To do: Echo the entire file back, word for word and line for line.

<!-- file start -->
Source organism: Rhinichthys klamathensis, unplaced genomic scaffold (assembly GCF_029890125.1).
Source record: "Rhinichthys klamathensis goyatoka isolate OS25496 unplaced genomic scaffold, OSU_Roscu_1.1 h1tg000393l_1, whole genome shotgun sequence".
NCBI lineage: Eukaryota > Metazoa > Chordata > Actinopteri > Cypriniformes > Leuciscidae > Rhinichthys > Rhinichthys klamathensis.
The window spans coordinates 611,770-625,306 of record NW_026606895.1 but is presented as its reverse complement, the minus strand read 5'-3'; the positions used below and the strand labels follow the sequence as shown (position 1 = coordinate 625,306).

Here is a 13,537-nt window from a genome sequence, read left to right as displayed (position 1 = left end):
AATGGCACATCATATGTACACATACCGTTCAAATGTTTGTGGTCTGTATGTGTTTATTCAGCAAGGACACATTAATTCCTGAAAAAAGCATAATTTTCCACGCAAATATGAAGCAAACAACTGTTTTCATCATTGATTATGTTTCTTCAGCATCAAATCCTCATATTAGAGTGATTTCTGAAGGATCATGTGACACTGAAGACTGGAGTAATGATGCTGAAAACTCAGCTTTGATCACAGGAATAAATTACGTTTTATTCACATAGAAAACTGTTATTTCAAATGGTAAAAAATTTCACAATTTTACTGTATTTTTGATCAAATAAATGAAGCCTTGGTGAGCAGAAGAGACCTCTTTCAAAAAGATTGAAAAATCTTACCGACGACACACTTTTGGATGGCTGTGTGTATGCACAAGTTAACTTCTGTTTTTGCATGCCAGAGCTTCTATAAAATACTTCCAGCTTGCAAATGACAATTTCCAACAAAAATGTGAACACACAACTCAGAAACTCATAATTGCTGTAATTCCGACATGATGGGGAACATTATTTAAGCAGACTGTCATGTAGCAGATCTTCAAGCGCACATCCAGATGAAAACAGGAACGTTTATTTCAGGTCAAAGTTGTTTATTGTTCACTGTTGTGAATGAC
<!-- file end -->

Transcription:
Source organism: Rhinichthys klamathensis, unplaced genomic scaffold (assembly GCF_029890125.1).
Source record: "Rhinichthys klamathensis goyatoka isolate OS25496 unplaced genomic scaffold, OSU_Roscu_1.1 h1tg000393l_1, whole genome shotgun sequence".
NCBI lineage: Eukaryota > Metazoa > Chordata > Actinopteri > Cypriniformes > Leuciscidae > Rhinichthys > Rhinichthys klamathensis.
The window spans coordinates 611,770-625,306 of record NW_026606895.1 but is presented as its reverse complement, the minus strand read 5'-3'; the positions used below and the strand labels follow the sequence as shown (position 1 = coordinate 625,306).

Here is a 13,537-nt window from a genome sequence, read left to right as displayed (position 1 = left end):
AATGGCACATCATATGTACACATACCGTTCAAATGTTTGTGGTCTGTATGTGTTTATTCAGCAAGGACACATTAATTCCTGAAAAAAGCATAATTTTCCACGCAAATATGAAGCAAACAACTGTTTTCATCATTGATTATGTTTCTTCAGCATCAAATCCTCATATTAGAGTGATTTCTGAAGGATCATGTGACACTGAAGACTGGAGTAATGATGCTGAAAACTCAGCTTTGATCACAGGAATAAATTACGTTTTATTCACATAGAAAACTGTTATTTCAAATGGTAAAAAATTTCACAATTTTACTGTATTTTTGATCAAATAAATGAAGCCTTGGTGAGCAGAAGAGACCTCTTTCAAAAAGATTGAAAAATCTTACCGACGACACACTTTTGGATGGCTGTGTGTATGCACAAGTTAACTTCTGTTTTTGCATGCCAGAGCTTCTATAAAATACTTCCAGCTTGCAAATGACAATTTCCAACAAAAATGTGAACACACAACTCAGAAACTCATAATTGCTGTAATTCCGACATGATGGGGAACATTATTTAAGCAGACTGTCATGTAGCAGATCTTCAAGCGCACATCCAGATGAAAACAGGAACGTTTATTTCAGGTCAAAGTTGTTTATTGTTCACTGTTGTGAATGAC